Nepal is to receive a $20 million grant to spur private sector investment in utility-scale solar power. The funding should ensure installation of at least 25 megawatts (MW) of solar power by 2018 but, more importantly, will provide a business model that can be replicated and scaled up elsewhere in the energy-strapped South Asian nation.
The grant will be used to finance the difference between private sector cost of producing utility-scale solar power and the minimum price that the Nepal Electricity Authority is willing to pay for the power. This is the first time that Nepal has ever used so-called “viability gap” funding.
“Providing some financial security to the private sector should draw more private investment into this critical sector in Nepal and, in doing so, reduce pressure on government finances,” said Aiming Zhou, Senior Energy Specialist at ADB’s South Asia Regional Department. “And once the private sector better understands the Nepal solar sector, I would expect them to seek investment opportunities elsewhere in Nepal or indeed the region.”
“Nepal has been suffering chronic power shortages, with peak demand of 1,444 MW far outpacing installed capacity of 885 MW. Only 65% of the country’s households have access to electricity. Hydropower has, so far, been a mainstay of the country’s clean energy supply but solar power is an ideal complement, particularly during the low-water season. Until now, however, private sector investment has largely been in micro- and mini-grid solar power, with utility-scale plants of 4 MW or more attracting little private sector attention,” said a press release issued by Asian Development Bank.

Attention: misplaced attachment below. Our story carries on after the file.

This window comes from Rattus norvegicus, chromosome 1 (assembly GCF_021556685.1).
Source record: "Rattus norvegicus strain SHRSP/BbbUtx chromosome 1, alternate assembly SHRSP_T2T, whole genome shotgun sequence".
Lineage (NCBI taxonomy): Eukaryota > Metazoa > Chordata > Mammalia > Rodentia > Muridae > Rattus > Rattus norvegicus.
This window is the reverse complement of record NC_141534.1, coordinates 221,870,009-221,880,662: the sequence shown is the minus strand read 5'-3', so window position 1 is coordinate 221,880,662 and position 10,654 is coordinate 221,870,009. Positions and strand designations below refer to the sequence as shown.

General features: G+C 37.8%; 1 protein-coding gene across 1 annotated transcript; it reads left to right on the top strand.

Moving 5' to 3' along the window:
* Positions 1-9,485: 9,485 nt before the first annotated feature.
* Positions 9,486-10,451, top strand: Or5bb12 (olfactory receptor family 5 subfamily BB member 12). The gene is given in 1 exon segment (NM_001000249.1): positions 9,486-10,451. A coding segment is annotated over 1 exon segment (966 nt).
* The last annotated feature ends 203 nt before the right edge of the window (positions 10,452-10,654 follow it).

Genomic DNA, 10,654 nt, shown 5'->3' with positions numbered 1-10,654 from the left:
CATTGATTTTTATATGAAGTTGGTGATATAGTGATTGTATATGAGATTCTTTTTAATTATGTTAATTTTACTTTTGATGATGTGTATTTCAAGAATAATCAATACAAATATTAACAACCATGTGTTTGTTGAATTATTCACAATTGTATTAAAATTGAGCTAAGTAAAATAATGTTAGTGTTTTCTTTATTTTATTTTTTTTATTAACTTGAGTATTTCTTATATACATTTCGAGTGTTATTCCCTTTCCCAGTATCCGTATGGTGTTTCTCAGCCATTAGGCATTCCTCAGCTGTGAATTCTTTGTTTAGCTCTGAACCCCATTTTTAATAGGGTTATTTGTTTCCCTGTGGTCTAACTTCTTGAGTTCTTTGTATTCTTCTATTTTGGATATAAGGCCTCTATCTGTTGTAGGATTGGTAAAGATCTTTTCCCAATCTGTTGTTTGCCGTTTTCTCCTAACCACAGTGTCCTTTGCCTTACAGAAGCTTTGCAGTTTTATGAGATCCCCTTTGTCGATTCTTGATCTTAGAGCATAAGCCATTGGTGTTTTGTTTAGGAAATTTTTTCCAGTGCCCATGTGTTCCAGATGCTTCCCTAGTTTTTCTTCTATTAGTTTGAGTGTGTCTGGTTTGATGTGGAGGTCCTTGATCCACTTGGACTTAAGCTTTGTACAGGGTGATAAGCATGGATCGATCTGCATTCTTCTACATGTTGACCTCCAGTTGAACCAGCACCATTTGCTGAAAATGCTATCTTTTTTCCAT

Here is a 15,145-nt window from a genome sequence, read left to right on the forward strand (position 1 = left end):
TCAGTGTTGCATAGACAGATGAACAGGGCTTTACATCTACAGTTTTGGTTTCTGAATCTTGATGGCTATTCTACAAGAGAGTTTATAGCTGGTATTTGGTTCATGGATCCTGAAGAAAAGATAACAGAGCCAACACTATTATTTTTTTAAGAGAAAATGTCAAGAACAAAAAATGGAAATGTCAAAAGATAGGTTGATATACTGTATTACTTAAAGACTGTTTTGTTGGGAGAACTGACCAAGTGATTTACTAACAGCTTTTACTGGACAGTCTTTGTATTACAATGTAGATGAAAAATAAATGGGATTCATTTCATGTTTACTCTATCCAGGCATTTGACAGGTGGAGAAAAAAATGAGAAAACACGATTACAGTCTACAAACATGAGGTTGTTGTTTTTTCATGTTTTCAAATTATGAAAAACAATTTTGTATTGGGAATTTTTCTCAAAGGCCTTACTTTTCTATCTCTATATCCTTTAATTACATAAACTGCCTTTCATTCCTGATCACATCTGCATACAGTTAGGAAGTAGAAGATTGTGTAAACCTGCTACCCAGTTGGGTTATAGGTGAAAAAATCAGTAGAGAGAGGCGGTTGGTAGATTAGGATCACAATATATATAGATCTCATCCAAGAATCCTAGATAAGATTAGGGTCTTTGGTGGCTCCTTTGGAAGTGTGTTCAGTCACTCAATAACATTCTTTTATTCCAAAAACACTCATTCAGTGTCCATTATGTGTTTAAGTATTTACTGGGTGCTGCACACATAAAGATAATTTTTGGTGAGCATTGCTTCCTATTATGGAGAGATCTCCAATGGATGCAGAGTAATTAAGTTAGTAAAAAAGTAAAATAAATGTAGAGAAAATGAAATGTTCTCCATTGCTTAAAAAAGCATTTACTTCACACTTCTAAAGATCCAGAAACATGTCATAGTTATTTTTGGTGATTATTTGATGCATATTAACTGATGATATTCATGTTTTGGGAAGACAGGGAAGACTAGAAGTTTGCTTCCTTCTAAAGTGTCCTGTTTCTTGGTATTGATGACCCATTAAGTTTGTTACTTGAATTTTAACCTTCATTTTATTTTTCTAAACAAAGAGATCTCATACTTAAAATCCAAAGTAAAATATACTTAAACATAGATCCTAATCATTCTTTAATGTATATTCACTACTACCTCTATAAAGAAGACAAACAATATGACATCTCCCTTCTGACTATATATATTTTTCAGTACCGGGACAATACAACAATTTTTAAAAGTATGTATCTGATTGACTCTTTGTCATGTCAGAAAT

Now, companies will be able to bid to develop solar systems through an international competitive bidding process, with power purchase agreements awarded on the basis of the best offtake prices. The funding under the grant will be payable on the first day of operation of the solar system, up to end June, 2022. Bidding is expected to start in the first quarter of 2017 and last around 6 to 12 months.
The $20 million grant is being financed by the Scaling Up Renewable Energy in Low Income Countries Program (SREP) of the Climate Investment Funds (CIF) administered by the Asian Development Bank (ADB). It will form part of the $440.50 million South Asia Subregional Economic Cooperation Power System Expansion Project, which kicked off in January 2015.